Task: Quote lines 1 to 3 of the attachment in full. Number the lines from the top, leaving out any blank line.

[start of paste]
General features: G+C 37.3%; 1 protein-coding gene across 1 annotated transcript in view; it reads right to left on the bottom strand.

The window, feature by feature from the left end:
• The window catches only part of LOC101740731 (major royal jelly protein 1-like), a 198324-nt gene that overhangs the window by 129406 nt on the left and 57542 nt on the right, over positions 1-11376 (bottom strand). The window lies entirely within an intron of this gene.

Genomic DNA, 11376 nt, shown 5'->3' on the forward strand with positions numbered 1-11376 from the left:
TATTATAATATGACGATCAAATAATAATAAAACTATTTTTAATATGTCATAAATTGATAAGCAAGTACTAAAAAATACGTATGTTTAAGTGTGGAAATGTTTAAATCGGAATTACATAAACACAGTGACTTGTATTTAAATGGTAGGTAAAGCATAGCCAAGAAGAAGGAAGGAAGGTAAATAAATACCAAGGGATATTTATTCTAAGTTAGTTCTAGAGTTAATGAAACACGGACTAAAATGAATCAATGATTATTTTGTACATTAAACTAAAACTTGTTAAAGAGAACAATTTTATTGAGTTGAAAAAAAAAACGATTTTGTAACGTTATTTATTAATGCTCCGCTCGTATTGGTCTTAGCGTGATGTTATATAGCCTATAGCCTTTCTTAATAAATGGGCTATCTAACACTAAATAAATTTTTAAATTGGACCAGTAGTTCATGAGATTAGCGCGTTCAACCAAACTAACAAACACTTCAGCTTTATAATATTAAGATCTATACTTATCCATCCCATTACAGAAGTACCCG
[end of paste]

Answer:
General features: G+C 37.3%; 1 protein-coding gene across 1 annotated transcript in view; it reads right to left on the bottom strand.

The window, feature by feature from the left end:
• The window catches only part of LOC101740731 (major royal jelly protein 1-like), a 198324-nt gene that overhangs the window by 129406 nt on the left and 57542 nt on the right, over positions 1-11376 (bottom strand). The window lies entirely within an intron of this gene.